Reid Hoffman, the billionaire Silicon Valley investor and LinkedIn co-founder, said that starting a company is “like jumping off a cliff and assembling a plane on the way down”.
French entrepreneur Jean-Charles Samuelian-Werve started out by making the aircraft’s seats. His first company, Expliseat, engineered a lightweight airline seat using titanium and composite, improving both comfort and fuel efficiency.
While Expliseat became successful, after a few years Samuelian-Werve, 33, began to look for a bigger challenge. He found it in healthcare, which has long been one of the toughest industries for tech entrepreneurs to crack.
Alan, the Paris-based start-up he now leads, started out providing health insurance through employers but it has broader ambitions to become a one-stop shop for health and wellness. Its “super app” provides services ranging from preventive care to chatting live with doctors and swapping parenting tips with other members.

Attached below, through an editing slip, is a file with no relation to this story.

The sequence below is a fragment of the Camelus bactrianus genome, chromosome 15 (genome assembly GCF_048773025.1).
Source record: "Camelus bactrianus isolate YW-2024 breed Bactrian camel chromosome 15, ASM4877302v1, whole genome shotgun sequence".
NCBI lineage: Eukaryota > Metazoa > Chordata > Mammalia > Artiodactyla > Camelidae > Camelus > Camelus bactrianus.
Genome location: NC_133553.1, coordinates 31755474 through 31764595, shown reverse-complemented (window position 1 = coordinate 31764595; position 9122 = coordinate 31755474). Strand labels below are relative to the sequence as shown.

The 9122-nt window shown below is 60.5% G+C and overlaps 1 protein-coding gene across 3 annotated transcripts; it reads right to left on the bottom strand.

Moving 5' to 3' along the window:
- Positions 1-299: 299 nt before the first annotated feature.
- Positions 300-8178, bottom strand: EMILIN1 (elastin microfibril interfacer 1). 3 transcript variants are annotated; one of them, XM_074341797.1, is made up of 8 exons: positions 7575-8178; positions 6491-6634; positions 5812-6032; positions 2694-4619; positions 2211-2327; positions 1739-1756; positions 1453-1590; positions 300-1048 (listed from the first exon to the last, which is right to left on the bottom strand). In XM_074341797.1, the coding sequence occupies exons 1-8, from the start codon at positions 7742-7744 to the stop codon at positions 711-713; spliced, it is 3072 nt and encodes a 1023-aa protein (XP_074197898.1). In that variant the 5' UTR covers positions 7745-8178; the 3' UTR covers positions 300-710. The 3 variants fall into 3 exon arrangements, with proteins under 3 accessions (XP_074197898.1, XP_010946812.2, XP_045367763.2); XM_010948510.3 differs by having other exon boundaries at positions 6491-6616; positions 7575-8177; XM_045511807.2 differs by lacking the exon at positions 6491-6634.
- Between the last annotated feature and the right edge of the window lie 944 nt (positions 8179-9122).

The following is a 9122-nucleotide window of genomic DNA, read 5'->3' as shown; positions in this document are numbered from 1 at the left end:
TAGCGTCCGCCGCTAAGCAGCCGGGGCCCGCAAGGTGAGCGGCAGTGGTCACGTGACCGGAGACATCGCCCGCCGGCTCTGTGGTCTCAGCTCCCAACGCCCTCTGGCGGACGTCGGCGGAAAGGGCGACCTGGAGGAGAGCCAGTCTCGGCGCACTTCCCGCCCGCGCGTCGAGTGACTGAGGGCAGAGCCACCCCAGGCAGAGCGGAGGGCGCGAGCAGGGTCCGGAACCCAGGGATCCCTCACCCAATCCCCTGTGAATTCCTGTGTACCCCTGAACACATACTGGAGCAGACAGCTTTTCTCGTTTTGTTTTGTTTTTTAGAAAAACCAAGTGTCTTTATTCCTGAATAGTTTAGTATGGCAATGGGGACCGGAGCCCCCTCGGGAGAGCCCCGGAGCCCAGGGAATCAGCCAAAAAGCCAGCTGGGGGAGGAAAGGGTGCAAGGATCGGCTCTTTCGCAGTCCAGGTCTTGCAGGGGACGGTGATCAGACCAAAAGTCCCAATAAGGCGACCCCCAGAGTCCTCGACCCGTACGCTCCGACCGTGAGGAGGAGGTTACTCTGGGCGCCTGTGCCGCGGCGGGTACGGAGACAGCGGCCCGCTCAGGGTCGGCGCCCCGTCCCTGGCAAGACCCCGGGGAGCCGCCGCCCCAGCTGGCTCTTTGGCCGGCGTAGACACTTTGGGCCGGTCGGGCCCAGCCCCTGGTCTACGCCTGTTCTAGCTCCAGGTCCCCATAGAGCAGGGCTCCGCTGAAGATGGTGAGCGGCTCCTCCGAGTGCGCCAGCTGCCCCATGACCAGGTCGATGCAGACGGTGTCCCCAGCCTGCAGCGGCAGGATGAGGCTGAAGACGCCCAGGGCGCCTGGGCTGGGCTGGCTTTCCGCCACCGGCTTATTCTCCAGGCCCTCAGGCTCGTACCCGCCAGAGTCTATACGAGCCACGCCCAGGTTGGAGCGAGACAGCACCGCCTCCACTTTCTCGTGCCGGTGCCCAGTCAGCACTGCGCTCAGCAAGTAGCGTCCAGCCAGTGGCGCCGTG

“We believe technology can simplify, remove friction and increase fairness over time,” Samuelian-Werve says. The five-year-old business now has some 155,000 members across 9,400 companies, driving revenue to an annualised run rate of more than €100m.
But as well as building the technology behind its products, Samuelian-Werve and his co-founder Charles Gorintin (a former Twitter and Facebook data scientist) have been just as deliberate in how they constructed Alan’s organisation and operating principles. Samuelian-Werve is also one of two advisers to French President Emmanuel Macron’s Scale Up Europe initiative focused on improving diversity of tech talent and the future of work.
“From day one there was a tonne of experience and maturity and thoughtfulness,” says Jan Hammer, partner at Index Ventures, an early investor in Alan. “They not only built Alan day by day . . . they also made an investment into how they built themselves.”
Rather than make up the rules as they went along and scramble to defy gravity, as Hoffman’s maxim implies Silicon Valley start-ups typically do, Samuelian-Werve crafted a handbook of the company’s leadership principles that sought to define Alan’s culture.